Image from page 54 of “The birds of Britain : their distribution and habits” (1916)
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Title: The birds of Britain : their distribution and habits
Year: 1916 (1910s)
Authors: Evans, Arthur Humble, 1872-
Subjects: Birds — Great Britain
Publisher: Cambridge : University Press
Contributing Library: American Museum of Natural History Library
Digitizing Sponsor: Biodiversity Heritage Library
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Dipper water, where it uses its legs and wings below the surface.Naturally it is not suited by our southern and easterncounties, but it is found from Cornwall and Walesnorthward to the Orkneys, and also in Ireland, whileits cheery song may be heard even in the severestweather in its upland haunts, which it seldom cares toleave. Its food consists of small mollusks, spiders,beetles, and insect-larvse, and to some extent of fish-spawn, but its utility far outweighs its harmfulness. Passeres 11 The nest is a big roiiiul hall of moss, oi- moss and grass,lined with leaves, generally of the oak or beech, andhas a side entrance ; it is built in a hole in a wall orbank, among protruding tree-roots on river sides ornot uncommonly beneath a bridge or close to a water-wheel ; in many cases it is stuck against a rock or large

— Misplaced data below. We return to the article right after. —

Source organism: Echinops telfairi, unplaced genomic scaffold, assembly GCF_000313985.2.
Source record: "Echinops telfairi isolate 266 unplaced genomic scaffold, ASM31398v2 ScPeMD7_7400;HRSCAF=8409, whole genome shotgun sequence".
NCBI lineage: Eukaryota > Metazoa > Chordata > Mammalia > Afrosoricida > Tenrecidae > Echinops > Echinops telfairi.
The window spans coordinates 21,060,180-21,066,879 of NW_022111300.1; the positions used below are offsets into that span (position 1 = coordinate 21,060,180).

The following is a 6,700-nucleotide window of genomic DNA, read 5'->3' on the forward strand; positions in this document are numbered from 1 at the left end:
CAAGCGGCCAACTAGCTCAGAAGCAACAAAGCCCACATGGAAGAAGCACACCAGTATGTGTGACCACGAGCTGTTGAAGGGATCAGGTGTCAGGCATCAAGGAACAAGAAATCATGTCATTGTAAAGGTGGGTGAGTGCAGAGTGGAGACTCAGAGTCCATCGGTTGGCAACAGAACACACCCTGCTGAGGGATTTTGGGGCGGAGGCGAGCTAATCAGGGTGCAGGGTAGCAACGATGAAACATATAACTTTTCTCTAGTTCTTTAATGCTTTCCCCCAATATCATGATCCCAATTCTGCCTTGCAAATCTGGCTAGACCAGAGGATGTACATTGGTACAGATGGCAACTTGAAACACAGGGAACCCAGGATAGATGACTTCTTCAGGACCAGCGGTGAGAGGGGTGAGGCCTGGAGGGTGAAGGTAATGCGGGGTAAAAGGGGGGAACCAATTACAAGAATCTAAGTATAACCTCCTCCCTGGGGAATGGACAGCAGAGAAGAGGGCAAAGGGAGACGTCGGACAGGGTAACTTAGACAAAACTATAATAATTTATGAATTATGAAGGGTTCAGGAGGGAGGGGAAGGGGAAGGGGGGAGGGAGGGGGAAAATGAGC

Text Appearing After Image:
Dippers nest boulder with the slightest possible support. The fiveor six somewhat pointed white eggs are laid from Marchonwards, and a third set has even been known to havebeen deposited in the same nest,at once. The fledglings swim 42 Order I Family PANURID^, or Bearded Tits This remarkable family, of doubtful position, con-tains only one British member (Panurns biarmicus), a
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